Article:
Three-fourths of the way through my second day at the Toronto International Film Festival today, I realized that, beside the documentary I'd seen Sunday, all the movies I'd chosen turned out to be dramas based on true stories. And every one of them dealt with an injustice of some sort.
Sunday, it was Trumbo and Truth. Today, the day began with The Program, a Stephen Frears film about Lance Armstrong. I followed that with the shattering Freeheld, based on the true story of a New Jersey police woman who, as she faces death from cancer, discovers that the county for which she works will not let her assign her pension benefits to her female domestic partner.
It wasn't until Forsaken, my seventh film in two days, that I saw a work of fiction. I enjoyed it, though I knew it wasn't much more than a middling western.
Peter Sollett's Freeheld was, for me, the find of the day -- an intensely emotional film based on a true story that could easily win Julianne Moore her second Oscar in a row (and, perhaps, earn a nomination for the terrific Michael Shannon). Moore plays Laurel Hester, an Ocean Township, NJ, police detective who is a closeted lesbian. Then she meets the love of her life, a young mechanic named Stacie (Ellen Page).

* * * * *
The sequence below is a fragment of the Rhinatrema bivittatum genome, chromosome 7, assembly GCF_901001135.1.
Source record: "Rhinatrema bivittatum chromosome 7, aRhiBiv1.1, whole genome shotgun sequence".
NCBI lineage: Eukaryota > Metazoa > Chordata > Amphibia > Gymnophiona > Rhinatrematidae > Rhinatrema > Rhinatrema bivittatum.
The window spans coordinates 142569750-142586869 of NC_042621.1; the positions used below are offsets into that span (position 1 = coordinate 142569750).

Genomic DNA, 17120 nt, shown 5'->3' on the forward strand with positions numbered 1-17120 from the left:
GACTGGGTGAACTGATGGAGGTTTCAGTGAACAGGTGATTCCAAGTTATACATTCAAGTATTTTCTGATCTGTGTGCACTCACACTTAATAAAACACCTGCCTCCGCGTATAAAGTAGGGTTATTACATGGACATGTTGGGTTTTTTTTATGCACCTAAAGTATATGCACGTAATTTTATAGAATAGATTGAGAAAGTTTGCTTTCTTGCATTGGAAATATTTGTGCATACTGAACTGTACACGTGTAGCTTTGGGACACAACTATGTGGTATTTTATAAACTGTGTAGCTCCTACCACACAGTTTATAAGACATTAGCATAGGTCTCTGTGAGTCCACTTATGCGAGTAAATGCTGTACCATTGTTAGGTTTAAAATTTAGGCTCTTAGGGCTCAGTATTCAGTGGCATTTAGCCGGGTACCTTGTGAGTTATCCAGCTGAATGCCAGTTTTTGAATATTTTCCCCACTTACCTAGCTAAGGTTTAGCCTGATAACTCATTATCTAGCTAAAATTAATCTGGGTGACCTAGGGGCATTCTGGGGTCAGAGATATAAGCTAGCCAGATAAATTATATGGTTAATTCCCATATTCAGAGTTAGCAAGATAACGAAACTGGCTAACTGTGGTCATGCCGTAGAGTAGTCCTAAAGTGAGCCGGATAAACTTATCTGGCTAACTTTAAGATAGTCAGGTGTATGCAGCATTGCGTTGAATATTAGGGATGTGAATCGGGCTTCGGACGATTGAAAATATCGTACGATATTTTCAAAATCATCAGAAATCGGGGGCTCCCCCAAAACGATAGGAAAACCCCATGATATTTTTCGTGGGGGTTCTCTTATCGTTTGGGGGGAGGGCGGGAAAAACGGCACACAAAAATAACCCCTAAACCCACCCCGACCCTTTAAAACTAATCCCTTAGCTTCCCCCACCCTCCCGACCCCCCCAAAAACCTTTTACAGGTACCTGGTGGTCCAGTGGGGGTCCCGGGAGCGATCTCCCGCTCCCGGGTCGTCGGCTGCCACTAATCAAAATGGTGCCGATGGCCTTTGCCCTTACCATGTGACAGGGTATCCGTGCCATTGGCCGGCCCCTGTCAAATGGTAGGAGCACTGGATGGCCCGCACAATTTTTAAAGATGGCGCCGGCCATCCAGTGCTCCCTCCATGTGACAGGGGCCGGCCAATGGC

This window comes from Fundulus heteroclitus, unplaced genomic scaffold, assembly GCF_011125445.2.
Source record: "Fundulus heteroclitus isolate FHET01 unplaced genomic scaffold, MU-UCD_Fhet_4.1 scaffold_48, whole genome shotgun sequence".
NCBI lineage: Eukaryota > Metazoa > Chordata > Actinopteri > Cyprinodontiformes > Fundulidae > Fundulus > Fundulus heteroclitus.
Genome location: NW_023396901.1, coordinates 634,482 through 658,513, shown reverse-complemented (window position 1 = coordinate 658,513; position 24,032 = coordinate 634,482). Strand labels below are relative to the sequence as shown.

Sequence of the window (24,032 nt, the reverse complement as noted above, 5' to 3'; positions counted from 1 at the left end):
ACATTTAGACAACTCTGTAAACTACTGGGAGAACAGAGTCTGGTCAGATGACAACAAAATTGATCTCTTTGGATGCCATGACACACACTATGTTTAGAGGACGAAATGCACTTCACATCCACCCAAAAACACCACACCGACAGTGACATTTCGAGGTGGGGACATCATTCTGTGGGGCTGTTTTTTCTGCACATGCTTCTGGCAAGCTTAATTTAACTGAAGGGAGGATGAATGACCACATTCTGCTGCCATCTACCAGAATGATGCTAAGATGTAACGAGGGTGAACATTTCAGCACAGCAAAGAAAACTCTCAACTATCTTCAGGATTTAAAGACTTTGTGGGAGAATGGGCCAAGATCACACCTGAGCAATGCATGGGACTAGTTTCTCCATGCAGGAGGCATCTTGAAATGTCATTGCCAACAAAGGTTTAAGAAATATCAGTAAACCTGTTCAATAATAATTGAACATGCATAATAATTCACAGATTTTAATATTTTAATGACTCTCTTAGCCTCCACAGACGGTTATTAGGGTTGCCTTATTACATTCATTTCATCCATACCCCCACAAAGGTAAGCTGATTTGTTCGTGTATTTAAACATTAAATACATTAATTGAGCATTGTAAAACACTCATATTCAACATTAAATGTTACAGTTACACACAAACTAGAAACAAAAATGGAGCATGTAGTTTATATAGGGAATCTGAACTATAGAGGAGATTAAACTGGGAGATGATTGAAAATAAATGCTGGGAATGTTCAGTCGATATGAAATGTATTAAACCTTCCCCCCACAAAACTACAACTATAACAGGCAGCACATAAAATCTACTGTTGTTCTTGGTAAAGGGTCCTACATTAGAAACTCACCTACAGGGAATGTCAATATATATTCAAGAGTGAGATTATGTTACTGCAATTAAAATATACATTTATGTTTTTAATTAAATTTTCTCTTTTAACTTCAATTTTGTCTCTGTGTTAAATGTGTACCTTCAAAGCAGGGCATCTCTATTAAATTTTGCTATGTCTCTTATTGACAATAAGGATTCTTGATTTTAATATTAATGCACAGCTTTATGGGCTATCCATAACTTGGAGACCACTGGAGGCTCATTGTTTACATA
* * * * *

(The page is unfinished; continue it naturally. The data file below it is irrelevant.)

It's 2005, so they file papers to become domestic partners, as allowed then under New Jersey law. They buy a house - but then Laurel is diagnosed with terminal lung cancer. She applies to have her police pension assigned to Stacie (so she can afford the house), but the local county freeholders (comparable to county legislators) vote to deny her request because, well, traditional marriage. While the state mandates this arrangement for state employees, it's optional for local government - and these guys are all facing imminent reelection.
This, of course, is shortly after the Bush reelection campaign of 2004 whipped up a frenzy of fear about the threat that "gay marriage" represented. But Hester develops some unexpected allies, including a Jewish gay-rights activist (Steve Carell) and even Hester's on-the-job partner (Michael Shannon in a role he infuses with empathy). You can look up on the Internet to see whether Hester won her case or you can wait and watch this wrenching story that features an equally heart-breaking performance from Page as the young woman confronting discrimination at her emotional low-point. It's easy to see this film winning the festival's audience award.
Ben Foster gives a chilling, charming performance as Lance Armstrong in The Program. Stephen Frears' film is based on the book by Irish sportswriter David Walsh (who lost a libel case to Armstrong in English courts, only to have the fine returned when it turned out Armstrong was lying about not using performance-enhancing drugs).
This review continues on my website.